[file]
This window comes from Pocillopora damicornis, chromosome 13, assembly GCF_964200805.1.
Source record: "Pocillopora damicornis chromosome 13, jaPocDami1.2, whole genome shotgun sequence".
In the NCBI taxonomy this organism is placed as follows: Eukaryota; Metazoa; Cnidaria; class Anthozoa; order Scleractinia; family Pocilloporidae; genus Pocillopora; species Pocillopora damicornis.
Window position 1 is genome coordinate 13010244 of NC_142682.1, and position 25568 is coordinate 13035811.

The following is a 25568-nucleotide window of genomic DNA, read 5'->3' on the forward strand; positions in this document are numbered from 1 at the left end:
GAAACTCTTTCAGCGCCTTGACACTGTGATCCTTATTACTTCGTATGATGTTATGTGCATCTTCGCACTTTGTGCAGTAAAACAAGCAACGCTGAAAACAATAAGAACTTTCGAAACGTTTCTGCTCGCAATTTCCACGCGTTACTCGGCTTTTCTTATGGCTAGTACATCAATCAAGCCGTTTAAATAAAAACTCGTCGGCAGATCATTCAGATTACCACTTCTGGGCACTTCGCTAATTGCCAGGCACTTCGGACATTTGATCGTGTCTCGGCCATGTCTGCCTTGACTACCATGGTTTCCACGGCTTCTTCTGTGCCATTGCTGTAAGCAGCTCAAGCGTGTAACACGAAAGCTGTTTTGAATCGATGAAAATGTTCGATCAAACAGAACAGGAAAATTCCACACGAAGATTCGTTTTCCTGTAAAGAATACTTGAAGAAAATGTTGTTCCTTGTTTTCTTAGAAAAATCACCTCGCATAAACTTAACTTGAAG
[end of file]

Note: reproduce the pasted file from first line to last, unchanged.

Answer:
This window comes from Pocillopora damicornis, chromosome 13, assembly GCF_964200805.1.
Source record: "Pocillopora damicornis chromosome 13, jaPocDami1.2, whole genome shotgun sequence".
In the NCBI taxonomy this organism is placed as follows: Eukaryota; Metazoa; Cnidaria; class Anthozoa; order Scleractinia; family Pocilloporidae; genus Pocillopora; species Pocillopora damicornis.
Window position 1 is genome coordinate 13010244 of NC_142682.1, and position 25568 is coordinate 13035811.

The following is a 25568-nucleotide window of genomic DNA, read 5'->3' on the forward strand; positions in this document are numbered from 1 at the left end:
GAAACTCTTTCAGCGCCTTGACACTGTGATCCTTATTACTTCGTATGATGTTATGTGCATCTTCGCACTTTGTGCAGTAAAACAAGCAACGCTGAAAACAATAAGAACTTTCGAAACGTTTCTGCTCGCAATTTCCACGCGTTACTCGGCTTTTCTTATGGCTAGTACATCAATCAAGCCGTTTAAATAAAAACTCGTCGGCAGATCATTCAGATTACCACTTCTGGGCACTTCGCTAATTGCCAGGCACTTCGGACATTTGATCGTGTCTCGGCCATGTCTGCCTTGACTACCATGGTTTCCACGGCTTCTTCTGTGCCATTGCTGTAAGCAGCTCAAGCGTGTAACACGAAAGCTGTTTTGAATCGATGAAAATGTTCGATCAAACAGAACAGGAAAATTCCACACGAAGATTCGTTTTCCTGTAAAGAATACTTGAAGAAAATGTTGTTCCTTGTTTTCTTAGAAAAATCACCTCGCATAAACTTAACTTGAAG